Hostile Emotions: Philosophical and Psychological Perspectives
Date: 28 – 30 March 2019
Convenor: Thiemo Breyer (Köln, GER)
In recent years there has been a growing interest in the relevance of emotions for public debate, ideological attitudes, and the relationship of politics and the media to truth. The research on what is often called 'political emotions' has produced a considerable literature in philosophy, sociology, political science, and history. The group label is conceptually fuzzy, however, and the psychological processes underlying these collective states remain insufficiently understood. That is why the conference focused on hostile emotions: What phenomena such as Wutbürger, 'hate speech', or 'shitstorm' seem to have in common is the hostility and their character of creating or reinforcing social boundaries.
But what exactly are 'hostile emotions'? How are hostile emotions related to prosocial or self-conscious emotions? And in which situations do hostile emotions typically occur? In order to answer these and similar questions, selected hostile emotions such as antipathy, contempt, disgust, envy, hatred, regret, and ressentiment were analysed and discussed from a philosophical and psychological perspective.
How challenging a deeper understanding of hostile emotions is can be made clear by an example. Hostile emotions are complex regarding time and sociality: As the speakers Thomas Szanto, Natalie Rodax, and Markus Wrbouschek illustrated in the case of ressentiment, it initially implies diverse feelings such as envy, shame, and revenge; it evolves in a dynamic interaction of top-down and bottom-up processes; and it ultimately becomes habitualiszed, creating an illusionary experience and a disclosive posture.
Beyond that, hostile emotions not only vary with regard to their temporal, but also with regard to their intentional form and its correlative objects: Marco Cavallaro showed, for instance, that not only other persons (and their associated values and attitudes) can become the object of hostile emotions, but in the case of regret also the person herself. In addition, Susanne Schmetkamp differentiated three ways in which antipathy is reflected (a general prereflective, a reflective one towards values, and a reflective one towards persons), which fits well with Thiemo Breyer's phenomenological descriptions of the bodily experiential quality of disgust despite its cultural variability; an aspect, which was again deepened by Jarret Crawford's empirical findings concerning those groups, which are typically affected by prejudices.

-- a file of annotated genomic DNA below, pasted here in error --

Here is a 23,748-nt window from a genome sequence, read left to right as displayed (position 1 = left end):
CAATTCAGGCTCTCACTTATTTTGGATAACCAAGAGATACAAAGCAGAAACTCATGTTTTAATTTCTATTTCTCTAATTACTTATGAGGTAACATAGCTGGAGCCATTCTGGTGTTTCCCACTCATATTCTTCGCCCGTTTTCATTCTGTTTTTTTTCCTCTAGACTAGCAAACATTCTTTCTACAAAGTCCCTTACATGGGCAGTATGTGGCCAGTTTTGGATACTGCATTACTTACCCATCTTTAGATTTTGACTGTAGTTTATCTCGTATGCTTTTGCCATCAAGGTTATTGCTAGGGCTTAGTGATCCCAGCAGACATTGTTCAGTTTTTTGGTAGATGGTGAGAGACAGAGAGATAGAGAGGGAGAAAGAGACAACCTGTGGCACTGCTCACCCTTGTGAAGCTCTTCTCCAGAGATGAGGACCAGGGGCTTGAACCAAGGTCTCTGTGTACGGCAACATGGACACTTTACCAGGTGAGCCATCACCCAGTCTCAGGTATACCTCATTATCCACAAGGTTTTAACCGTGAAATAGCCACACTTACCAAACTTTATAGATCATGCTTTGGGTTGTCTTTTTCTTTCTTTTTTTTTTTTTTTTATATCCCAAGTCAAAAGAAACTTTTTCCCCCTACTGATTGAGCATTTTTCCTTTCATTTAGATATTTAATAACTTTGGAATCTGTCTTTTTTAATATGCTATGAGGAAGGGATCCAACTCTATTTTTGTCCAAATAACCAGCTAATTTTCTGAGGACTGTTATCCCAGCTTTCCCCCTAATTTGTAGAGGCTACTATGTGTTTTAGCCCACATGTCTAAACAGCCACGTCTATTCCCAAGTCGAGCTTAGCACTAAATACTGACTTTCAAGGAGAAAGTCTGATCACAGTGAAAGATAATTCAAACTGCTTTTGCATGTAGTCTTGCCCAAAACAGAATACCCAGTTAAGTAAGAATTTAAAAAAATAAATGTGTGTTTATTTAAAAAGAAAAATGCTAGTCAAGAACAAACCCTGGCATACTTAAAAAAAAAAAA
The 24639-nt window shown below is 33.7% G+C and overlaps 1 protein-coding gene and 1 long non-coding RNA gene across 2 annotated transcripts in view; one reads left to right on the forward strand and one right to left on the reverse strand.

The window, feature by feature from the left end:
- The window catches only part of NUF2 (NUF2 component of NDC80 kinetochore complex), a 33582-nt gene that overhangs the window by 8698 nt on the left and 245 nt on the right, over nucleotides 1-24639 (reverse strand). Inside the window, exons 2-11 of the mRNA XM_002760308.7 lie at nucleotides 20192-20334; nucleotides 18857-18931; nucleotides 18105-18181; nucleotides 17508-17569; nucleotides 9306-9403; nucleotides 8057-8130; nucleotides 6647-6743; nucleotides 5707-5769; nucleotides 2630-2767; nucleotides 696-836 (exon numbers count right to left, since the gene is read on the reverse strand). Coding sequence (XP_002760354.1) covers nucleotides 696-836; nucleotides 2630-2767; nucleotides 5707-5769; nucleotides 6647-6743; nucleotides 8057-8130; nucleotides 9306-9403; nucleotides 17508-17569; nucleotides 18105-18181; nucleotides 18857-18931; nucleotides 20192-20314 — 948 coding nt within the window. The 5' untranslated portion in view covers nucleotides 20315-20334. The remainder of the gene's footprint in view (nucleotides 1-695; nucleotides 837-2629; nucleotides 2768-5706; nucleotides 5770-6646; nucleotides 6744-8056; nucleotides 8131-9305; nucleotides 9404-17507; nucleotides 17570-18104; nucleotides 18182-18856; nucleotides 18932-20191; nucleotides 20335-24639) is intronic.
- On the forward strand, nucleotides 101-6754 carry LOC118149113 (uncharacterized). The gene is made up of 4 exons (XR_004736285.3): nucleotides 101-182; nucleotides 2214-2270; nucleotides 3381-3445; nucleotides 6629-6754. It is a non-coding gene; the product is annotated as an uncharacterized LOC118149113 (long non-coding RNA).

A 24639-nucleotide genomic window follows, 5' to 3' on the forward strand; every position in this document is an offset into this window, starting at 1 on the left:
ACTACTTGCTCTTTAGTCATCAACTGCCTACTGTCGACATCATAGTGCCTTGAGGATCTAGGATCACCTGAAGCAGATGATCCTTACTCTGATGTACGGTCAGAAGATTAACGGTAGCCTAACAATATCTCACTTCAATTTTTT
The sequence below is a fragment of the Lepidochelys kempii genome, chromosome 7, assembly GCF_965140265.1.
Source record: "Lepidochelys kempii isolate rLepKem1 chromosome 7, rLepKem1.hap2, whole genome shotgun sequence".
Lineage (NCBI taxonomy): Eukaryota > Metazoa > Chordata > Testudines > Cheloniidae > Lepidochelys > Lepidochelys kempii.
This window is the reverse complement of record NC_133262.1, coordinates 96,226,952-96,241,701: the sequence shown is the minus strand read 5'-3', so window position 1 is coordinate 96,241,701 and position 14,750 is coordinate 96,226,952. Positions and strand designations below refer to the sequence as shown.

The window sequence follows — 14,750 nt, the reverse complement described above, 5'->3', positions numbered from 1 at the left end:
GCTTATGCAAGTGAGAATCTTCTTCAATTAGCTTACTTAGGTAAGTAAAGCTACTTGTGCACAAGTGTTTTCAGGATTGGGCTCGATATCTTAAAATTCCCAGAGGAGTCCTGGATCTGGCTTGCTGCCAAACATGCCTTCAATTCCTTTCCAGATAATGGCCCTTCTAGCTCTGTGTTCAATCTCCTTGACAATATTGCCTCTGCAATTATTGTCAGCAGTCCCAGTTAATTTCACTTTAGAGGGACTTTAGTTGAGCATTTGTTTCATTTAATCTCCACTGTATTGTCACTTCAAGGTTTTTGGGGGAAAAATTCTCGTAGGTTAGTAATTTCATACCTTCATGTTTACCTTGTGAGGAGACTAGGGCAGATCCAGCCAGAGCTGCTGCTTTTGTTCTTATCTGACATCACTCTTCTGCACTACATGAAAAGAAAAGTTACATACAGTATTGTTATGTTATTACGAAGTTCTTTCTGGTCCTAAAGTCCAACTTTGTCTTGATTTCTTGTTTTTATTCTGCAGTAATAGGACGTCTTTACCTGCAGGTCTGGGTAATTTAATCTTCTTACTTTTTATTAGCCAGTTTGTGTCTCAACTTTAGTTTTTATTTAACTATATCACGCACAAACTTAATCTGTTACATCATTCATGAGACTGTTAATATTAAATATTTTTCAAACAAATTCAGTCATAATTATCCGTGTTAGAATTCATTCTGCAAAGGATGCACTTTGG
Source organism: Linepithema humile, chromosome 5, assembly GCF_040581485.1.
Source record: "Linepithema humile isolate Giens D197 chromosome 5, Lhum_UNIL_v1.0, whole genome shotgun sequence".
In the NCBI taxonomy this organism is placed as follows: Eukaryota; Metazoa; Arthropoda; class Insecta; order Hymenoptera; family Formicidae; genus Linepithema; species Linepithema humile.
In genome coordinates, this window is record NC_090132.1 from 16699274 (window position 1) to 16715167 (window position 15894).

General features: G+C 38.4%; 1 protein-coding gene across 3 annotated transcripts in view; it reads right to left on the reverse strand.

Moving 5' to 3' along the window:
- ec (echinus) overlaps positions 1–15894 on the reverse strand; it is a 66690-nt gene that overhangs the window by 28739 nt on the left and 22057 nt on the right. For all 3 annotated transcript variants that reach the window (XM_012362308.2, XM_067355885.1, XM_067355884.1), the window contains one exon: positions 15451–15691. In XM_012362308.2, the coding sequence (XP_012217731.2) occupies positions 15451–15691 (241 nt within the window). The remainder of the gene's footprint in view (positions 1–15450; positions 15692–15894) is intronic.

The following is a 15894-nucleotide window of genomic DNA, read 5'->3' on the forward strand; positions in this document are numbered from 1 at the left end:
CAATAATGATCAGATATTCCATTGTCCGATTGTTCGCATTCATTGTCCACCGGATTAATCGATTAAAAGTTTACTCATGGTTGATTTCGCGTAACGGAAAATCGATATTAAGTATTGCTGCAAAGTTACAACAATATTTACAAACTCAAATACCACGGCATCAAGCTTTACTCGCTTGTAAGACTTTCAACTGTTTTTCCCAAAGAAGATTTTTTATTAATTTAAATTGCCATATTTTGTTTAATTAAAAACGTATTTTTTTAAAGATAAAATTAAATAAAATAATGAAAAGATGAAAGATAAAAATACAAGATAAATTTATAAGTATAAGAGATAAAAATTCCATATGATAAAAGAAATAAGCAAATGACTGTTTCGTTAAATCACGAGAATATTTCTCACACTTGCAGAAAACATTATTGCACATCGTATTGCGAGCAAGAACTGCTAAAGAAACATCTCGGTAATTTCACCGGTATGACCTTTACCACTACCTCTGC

In view of this and numerous other findings from the fields of philosophy and psychology, however, new questions arise: Where exactly do we draw the dividing line between antipathy and hostility on the one hand, and habits, emotions, sentiments, affects, moods, and atmospheres on the other? How do they change the general way we feel, think, and act? What role do media (such as language, images, or music) play in the emergence, stabilisation, reduction, or prevention of hostile emotions? How relative are certain hostile emotions to individual (e.g., vulnerability) and socio-cultural (e.g., form of government) factors? And what is the responsibility of social actors in dealing with hostile emotions (e.g. in everyday life, law, or psychiatry)? And, finally, what is the epistemic and normative status of hostile emotions? Can they be true or false, do they pose a threat to morality — or are they not rather an overlooked part of humans' socio-moral existence?
Macalester Bell (Princeton, USA), Elodie Boublil (Köln, GER), Marco Cavallaro (Köln, GER), Jarret Crawford (Ewing, USA), Erik Dzwiza (Köln, GER), Agneta Fischer (Amsterdam, NED), Niklas Grouls (Köln, GER), Marie Louise Herzfeld-Schild (Wien, AUT), Jens Lange (Amsterdam, NED), Elisa Magri (Köln, GER), Angela Moré (Hannover, GER), Sara Protasi (Tacoma, USA), Natalie Rodax (Wien, AUT), Susanne Schmetkamp (Basel, SUI), Thomas Szanto (Kopenhagen, DEN), Ingrid Vendrell (Berlin, GER), Markus Wrbouschek (Wien, AUT)